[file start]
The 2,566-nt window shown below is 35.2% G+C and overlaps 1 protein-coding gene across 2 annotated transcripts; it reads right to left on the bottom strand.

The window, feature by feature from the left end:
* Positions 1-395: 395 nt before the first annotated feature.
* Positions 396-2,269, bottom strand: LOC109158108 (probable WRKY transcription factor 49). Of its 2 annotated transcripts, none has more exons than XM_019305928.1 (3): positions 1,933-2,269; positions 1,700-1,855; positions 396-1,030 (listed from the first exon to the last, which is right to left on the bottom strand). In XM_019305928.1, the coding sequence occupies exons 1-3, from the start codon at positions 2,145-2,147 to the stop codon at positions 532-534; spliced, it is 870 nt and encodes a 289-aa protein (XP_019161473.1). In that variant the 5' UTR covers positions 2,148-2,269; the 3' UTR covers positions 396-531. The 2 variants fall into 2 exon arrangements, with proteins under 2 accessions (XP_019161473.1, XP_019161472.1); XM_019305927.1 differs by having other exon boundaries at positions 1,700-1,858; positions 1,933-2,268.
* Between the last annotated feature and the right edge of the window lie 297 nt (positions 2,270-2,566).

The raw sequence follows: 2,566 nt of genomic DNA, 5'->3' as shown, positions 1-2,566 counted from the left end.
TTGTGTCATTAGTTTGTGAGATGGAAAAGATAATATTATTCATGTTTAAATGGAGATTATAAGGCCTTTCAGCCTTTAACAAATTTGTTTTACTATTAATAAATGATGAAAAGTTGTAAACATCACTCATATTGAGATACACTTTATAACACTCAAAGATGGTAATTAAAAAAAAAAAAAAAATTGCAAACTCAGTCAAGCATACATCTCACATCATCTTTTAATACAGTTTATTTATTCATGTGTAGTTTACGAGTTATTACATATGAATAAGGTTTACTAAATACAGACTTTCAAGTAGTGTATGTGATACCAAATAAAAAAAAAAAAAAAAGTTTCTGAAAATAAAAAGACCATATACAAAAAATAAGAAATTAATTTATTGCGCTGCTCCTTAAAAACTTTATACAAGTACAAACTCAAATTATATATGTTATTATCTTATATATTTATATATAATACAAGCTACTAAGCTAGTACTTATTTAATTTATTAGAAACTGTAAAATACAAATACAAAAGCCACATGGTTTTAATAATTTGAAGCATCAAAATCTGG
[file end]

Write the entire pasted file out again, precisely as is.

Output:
The 2,566-nt window shown below is 35.2% G+C and overlaps 1 protein-coding gene across 2 annotated transcripts; it reads right to left on the bottom strand.

The window, feature by feature from the left end:
* Positions 1-395: 395 nt before the first annotated feature.
* Positions 396-2,269, bottom strand: LOC109158108 (probable WRKY transcription factor 49). Of its 2 annotated transcripts, none has more exons than XM_019305928.1 (3): positions 1,933-2,269; positions 1,700-1,855; positions 396-1,030 (listed from the first exon to the last, which is right to left on the bottom strand). In XM_019305928.1, the coding sequence occupies exons 1-3, from the start codon at positions 2,145-2,147 to the stop codon at positions 532-534; spliced, it is 870 nt and encodes a 289-aa protein (XP_019161473.1). In that variant the 5' UTR covers positions 2,148-2,269; the 3' UTR covers positions 396-531. The 2 variants fall into 2 exon arrangements, with proteins under 2 accessions (XP_019161473.1, XP_019161472.1); XM_019305927.1 differs by having other exon boundaries at positions 1,700-1,858; positions 1,933-2,268.
* Between the last annotated feature and the right edge of the window lie 297 nt (positions 2,270-2,566).

The raw sequence follows: 2,566 nt of genomic DNA, 5'->3' as shown, positions 1-2,566 counted from the left end.
TTGTGTCATTAGTTTGTGAGATGGAAAAGATAATATTATTCATGTTTAAATGGAGATTATAAGGCCTTTCAGCCTTTAACAAATTTGTTTTACTATTAATAAATGATGAAAAGTTGTAAACATCACTCATATTGAGATACACTTTATAACACTCAAAGATGGTAATTAAAAAAAAAAAAAAAATTGCAAACTCAGTCAAGCATACATCTCACATCATCTTTTAATACAGTTTATTTATTCATGTGTAGTTTACGAGTTATTACATATGAATAAGGTTTACTAAATACAGACTTTCAAGTAGTGTATGTGATACCAAATAAAAAAAAAAAAAAAAGTTTCTGAAAATAAAAAGACCATATACAAAAAATAAGAAATTAATTTATTGCGCTGCTCCTTAAAAACTTTATACAAGTACAAACTCAAATTATATATGTTATTATCTTATATATTTATATATAATACAAGCTACTAAGCTAGTACTTATTTAATTTATTAGAAACTGTAAAATACAAATACAAAAGCCACATGGTTTTAATAATTTGAAGCATCAAAATCTGG